The FCC Does the Right Thing
The Federal Communications Commission last weekÂ granted the cable industry its wish and moved the deadline for integration of the new Common Alerting Protocol into the Emergency Alerting System. D-Day has been pushed from the end of this month to next June 3...
By Carl Weinschenk, Senior Editor
The Federal Communications Commission last week granted the cable industry its wish and moved the deadline for integration of the new Common Alerting Protocol into the Emergency Alerting System. D-Day has been pushed from the end of this month to next June 30.
The delay was made necessary in large part by a typically illogical bureaucratic situation: The deadline demanded fulfillment of requirements that were not yet set. Franz Kafka became one of the world's most famous novelists using this sort of premise.
The situation would have been mediated to an extent by the fact that at least some of the demands, whatever they turned out to be, could have been fulfilled through software and firmware downloads. But the situation still made little sense. To its credit, the FCC saw this and delayed the deadline.
The presumption is that all of the salient information will be available well in advance of the new deadline. The involvement of a government agency makes this anything but a certainty, however. Assuming it does happen, however, the onus is put back on cable operators to get their EAS-CAP houses in order. No longer will they be able to say that they can't make the proper moves because the information isn't available.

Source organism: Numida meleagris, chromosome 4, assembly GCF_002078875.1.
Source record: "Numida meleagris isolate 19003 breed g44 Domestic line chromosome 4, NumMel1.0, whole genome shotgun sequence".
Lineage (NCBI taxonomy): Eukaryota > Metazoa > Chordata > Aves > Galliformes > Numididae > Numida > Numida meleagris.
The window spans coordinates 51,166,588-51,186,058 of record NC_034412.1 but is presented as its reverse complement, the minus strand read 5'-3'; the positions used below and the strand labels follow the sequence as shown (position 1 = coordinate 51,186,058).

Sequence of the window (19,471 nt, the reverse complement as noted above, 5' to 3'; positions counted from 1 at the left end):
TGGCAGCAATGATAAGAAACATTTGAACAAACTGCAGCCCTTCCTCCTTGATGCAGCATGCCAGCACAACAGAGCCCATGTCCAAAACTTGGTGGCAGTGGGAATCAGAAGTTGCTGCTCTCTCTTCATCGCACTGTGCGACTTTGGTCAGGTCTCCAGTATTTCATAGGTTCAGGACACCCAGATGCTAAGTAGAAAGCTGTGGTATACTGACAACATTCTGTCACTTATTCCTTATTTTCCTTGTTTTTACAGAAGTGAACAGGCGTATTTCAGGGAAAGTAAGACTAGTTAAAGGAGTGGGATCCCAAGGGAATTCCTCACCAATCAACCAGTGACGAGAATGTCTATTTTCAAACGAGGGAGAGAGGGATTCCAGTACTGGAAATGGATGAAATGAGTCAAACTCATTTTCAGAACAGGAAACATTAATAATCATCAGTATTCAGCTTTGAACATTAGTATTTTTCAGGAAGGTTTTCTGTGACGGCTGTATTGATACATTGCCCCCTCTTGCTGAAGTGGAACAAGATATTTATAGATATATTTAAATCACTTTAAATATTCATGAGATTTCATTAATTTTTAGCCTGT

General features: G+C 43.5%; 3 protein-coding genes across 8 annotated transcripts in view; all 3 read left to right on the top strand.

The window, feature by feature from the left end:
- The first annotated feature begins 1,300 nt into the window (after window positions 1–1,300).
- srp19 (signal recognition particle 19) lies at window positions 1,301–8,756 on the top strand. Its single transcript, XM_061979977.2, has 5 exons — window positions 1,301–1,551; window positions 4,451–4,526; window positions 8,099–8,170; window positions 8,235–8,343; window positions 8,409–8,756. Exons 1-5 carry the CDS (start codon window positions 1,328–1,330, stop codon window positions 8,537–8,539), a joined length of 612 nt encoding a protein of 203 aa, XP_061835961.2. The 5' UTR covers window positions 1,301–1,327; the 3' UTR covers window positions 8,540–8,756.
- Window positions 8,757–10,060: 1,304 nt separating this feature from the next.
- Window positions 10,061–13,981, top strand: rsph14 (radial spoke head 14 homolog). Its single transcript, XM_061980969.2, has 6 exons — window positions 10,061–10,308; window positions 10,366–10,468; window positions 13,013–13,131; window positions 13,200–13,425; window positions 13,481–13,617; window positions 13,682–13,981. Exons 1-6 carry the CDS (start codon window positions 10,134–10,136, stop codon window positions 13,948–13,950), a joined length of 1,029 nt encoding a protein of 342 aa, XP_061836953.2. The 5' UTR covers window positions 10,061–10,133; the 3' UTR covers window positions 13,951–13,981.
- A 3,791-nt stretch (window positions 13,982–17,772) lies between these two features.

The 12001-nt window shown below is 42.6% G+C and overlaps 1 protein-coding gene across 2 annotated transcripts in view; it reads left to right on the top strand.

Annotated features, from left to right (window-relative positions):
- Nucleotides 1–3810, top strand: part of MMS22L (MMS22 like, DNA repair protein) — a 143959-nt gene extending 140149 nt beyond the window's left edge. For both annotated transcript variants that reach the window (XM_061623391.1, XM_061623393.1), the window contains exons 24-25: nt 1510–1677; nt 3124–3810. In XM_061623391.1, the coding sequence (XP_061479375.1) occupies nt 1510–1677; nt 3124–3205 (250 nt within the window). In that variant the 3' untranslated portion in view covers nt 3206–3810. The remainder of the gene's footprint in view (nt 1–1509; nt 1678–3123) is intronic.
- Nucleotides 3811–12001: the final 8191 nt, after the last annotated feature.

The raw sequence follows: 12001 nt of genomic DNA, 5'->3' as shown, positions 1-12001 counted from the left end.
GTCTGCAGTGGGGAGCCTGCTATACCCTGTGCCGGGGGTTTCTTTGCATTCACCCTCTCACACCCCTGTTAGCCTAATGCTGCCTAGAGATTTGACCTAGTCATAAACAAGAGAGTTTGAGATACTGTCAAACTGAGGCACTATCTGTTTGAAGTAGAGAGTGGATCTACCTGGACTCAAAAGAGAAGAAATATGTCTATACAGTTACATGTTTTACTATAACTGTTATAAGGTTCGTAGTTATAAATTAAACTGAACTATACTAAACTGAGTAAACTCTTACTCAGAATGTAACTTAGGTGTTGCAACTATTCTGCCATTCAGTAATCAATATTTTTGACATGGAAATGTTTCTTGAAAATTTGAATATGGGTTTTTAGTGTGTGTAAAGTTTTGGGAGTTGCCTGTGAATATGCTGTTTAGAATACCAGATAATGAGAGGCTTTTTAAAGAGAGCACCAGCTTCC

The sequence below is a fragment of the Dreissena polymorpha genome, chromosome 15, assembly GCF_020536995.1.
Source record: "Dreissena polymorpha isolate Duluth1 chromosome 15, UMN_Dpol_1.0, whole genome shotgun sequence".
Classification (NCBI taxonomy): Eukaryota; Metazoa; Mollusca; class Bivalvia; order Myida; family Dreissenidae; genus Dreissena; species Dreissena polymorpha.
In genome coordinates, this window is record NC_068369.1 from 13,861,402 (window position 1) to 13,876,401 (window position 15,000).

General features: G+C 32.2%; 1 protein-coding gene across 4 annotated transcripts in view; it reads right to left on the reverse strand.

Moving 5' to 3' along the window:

Cable operators, especially tier 2 and 3 players who run on a thinner edge than the biggest MSOs, need to understand that the EAS-CAP responsibilities still exist. June seems a long way off. Just ask any kid who went back to school this month. But it will come. Operators need to keep up to date with what is happening as the FCC goes through the regulatory process. They can do this directly, or through contacts with vendors such as Monroe and Trilithic.
This season of earthquakes, hurricanes, tropical storms and wildfires attests to the fact that this is serious business. Cable operators -- most of whose employees live in the communities they serve -- understand this and are as much in favor of a beefed up EAS-CAP structure as their neighbors. While it is regrettable that the delay is necessary, it is in the big picture an important part of the creation of a next-generation platform that will aid people in a fuller and more flexible manner.
Carl Weinschenk is the Senior Editor for Broadband Technology Report. Contact him at firstname.lastname@example.org.